LONDON (Reuters) - U.S. Secretary of State Mike Pompeo endorsed Britain’s role on Thursday in a privileged system for sharing U.S. intelligence, playing down a rift over London’s decision to allow a Chinese firm to help build its new mobile phone network.
On a highly symbolic visit to Britain the day before its exit from the European Union, Pompeo said the “Five Eyes” intelligence sharing network was “strong”, and would remain in place despite Britain’s decision this week not to exclude Huawei from supplying 5G telecoms equipment.
He also said Britain would be “at the front of the line” for a post-Brexit trade deal with the United States, taking a swipe at President Donald Trump’s predecessor Barack Obama who had tried to persuade British voters not to back Brexit.
Washington has applied strong pressure on countries to exclude Huawei, the world’s largest maker of telecoms equipment, from mobile networks. The United States argues that the firm’s technology could provide “back doors” for Chinese eavesdropping. Huawei denies that its equipment poses a security threat.
Britain decided this week that it would allow Huawei equipment to be used in building a new network, although not in the most sensitive areas. That decision appeared to risk angering Washington just days before London aims to open negotiations on a new post-Brexit trade relationship.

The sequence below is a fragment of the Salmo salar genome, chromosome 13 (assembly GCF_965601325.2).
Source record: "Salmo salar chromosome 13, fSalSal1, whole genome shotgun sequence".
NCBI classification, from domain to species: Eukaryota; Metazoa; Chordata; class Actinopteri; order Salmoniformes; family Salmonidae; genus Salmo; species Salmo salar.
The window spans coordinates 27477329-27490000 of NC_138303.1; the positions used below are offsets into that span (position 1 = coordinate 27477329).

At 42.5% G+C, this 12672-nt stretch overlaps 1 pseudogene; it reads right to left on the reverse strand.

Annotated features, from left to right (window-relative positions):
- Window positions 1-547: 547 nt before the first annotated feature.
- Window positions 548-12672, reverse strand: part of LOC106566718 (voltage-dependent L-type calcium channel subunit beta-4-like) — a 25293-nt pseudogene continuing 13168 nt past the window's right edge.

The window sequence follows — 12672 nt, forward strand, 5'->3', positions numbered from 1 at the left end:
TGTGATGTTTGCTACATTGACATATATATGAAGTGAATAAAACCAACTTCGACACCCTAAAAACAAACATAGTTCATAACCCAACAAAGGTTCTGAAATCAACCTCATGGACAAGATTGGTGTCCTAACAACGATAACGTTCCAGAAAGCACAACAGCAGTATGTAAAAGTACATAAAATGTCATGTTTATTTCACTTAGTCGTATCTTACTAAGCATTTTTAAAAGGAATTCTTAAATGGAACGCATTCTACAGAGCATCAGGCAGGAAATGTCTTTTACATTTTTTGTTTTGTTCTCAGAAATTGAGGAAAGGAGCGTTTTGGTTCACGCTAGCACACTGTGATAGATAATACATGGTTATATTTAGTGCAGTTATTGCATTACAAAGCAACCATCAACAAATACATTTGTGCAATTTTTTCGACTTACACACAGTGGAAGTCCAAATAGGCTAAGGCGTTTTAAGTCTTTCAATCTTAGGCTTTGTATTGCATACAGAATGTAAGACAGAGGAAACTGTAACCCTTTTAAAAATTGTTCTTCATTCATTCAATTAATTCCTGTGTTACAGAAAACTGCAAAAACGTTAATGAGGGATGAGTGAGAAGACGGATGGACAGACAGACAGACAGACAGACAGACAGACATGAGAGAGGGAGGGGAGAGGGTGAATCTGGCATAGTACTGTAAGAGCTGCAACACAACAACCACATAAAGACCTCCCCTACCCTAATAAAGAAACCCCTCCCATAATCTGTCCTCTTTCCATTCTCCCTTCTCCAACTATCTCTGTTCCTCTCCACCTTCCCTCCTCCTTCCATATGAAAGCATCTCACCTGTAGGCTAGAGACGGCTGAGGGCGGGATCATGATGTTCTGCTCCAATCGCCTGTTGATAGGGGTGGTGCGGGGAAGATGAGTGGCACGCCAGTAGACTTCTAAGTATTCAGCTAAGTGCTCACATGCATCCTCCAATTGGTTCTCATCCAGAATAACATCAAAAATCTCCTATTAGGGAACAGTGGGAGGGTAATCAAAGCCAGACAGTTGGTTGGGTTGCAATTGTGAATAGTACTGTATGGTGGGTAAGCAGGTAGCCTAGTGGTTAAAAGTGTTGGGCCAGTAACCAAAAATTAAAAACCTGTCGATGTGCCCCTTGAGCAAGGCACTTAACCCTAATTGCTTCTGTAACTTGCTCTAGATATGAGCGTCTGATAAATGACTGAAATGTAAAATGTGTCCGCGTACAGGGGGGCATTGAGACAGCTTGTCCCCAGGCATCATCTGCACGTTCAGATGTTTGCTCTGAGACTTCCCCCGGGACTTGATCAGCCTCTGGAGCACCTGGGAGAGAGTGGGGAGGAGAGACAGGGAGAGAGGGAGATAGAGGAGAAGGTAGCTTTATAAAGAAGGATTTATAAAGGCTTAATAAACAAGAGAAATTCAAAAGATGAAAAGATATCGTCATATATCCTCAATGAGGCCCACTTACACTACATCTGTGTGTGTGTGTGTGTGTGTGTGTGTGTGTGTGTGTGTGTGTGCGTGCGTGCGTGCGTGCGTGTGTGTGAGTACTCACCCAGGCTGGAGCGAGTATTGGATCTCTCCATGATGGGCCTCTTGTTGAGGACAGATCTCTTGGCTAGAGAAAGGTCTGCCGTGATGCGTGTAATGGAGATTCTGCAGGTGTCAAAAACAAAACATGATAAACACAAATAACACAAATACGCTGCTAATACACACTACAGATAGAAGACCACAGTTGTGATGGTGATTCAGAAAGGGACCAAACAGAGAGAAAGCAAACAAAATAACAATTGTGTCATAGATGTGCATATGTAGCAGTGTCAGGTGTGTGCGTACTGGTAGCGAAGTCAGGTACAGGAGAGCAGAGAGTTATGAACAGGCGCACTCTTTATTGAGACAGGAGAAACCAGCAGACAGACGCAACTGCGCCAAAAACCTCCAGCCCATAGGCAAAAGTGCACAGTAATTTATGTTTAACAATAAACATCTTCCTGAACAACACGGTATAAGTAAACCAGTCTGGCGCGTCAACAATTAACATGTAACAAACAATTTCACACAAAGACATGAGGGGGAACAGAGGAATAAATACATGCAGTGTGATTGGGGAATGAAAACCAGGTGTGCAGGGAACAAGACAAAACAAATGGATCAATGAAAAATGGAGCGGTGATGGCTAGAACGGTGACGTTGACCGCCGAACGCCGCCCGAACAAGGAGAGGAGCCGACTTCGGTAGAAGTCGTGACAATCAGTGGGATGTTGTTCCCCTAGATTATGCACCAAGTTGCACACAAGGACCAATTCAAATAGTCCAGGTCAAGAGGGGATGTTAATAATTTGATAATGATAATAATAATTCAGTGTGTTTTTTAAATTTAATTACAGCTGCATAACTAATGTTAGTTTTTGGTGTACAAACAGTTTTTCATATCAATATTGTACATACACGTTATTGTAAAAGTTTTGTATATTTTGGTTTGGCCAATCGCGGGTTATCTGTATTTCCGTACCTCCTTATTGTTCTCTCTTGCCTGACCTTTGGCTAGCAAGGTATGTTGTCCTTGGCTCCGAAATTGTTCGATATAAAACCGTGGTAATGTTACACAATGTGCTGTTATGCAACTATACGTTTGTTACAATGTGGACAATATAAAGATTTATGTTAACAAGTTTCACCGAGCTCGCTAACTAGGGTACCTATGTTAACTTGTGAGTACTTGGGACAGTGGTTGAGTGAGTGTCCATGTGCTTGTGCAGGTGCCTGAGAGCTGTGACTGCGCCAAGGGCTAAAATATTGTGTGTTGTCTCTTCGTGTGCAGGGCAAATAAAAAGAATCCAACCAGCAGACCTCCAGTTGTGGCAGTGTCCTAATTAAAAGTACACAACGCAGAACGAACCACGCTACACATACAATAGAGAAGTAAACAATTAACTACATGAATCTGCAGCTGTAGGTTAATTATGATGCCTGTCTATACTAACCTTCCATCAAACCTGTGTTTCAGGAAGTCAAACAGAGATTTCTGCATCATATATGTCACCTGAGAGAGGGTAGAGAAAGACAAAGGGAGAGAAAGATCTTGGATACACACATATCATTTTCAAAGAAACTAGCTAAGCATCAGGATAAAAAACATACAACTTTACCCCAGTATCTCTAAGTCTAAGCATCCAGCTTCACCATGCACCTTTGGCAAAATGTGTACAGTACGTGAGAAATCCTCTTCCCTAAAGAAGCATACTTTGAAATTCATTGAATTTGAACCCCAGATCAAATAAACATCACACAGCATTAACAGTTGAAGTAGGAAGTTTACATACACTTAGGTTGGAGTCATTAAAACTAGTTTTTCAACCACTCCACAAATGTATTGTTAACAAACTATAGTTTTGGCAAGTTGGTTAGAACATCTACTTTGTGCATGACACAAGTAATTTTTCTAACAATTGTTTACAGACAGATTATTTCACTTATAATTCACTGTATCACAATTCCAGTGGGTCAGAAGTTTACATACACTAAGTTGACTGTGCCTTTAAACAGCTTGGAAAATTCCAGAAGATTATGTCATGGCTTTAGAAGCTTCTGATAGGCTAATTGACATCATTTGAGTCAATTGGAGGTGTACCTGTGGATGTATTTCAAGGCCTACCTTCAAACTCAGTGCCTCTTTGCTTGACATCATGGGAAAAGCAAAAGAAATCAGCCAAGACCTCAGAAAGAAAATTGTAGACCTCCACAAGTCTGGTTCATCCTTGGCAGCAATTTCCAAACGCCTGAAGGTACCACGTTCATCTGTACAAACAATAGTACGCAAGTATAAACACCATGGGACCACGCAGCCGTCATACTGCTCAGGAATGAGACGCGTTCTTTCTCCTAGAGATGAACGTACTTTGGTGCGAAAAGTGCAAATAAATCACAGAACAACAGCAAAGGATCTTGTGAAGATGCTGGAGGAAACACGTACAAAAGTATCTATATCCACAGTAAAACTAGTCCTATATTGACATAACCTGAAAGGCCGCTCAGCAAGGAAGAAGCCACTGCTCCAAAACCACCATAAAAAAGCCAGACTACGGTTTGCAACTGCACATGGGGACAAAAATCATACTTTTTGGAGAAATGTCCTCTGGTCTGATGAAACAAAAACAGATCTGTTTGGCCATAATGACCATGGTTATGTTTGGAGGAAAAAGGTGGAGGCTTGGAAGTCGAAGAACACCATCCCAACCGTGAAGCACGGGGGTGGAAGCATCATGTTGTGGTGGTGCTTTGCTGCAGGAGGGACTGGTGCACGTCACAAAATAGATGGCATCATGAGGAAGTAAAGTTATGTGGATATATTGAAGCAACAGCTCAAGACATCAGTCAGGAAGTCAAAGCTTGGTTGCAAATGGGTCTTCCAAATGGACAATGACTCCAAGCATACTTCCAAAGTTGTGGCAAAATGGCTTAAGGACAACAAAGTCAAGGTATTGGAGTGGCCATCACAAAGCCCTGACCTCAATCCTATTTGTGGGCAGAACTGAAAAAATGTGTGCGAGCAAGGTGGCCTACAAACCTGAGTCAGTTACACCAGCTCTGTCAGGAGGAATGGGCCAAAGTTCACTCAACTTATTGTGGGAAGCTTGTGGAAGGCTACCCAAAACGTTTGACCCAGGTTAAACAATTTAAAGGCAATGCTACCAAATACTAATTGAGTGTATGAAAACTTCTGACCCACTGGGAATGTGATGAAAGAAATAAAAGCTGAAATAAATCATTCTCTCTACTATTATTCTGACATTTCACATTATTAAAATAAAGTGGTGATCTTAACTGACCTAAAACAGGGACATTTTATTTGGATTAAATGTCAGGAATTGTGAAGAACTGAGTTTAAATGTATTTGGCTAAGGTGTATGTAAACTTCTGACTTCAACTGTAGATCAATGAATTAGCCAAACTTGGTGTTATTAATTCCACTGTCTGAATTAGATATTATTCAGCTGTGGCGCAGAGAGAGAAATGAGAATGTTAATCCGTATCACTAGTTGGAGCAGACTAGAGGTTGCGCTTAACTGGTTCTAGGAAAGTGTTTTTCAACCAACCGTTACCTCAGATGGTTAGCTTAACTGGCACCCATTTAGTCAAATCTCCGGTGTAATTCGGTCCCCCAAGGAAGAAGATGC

But, while remaining firm in his criticism of Huawei, Pompeo emphasised the strength of U.S.-British ties and said he was “very confident that our two nations will find a way to work together to resolve this difference”.
Washington has long suggested it could limit intelligence sharing with countries that fail to exclude Huawei. The United States and Britain share intelligence through the “Five Eyes” group which also includes Australia, Canada and New Zealand.
“With respect to information and the Five Eyes relationship, that relationship is deep, it is strong, it will remain,” Pompeo said. “All the elements of the five eyes will work together on this to ensure that the systems are sufficiently secure.”
“We will never permit American national security information to go across a network that we don’t have trust and confidence in, that’s the standard,” he said.
Pompeo spoke optimistically about the prospects of a post-Brexit trade deal under Trump, who supported Britain’s decision to quit the EU at a time when the Obama administration was calling on British voters to back staying in.
“The previous administration took a view that if the United Kingdom made this decision they’d be at the back of the line — we intend to put the United Kingdom at the front of the line,” Pompeo said.
Speaking alongside British Foreign Secretary Dominic Raab, Pompeo described China’s ruling Communist Party as “the central threat of our times”. The United States and its allies must “ensure that the next century is governed by these Western democratic principles”, he added.
Describing the threat from Huawei, he told reporters: “When you allow the information of your citizens or the national security information of your citizens to transit a network that the Chinese Communist Party has a legal mandate to obtain, it creates risk.”
Reporting by William James and Costas Pitas; writing by Guy Faulconbridge; Editing by Stephen Addison and Catherine Evans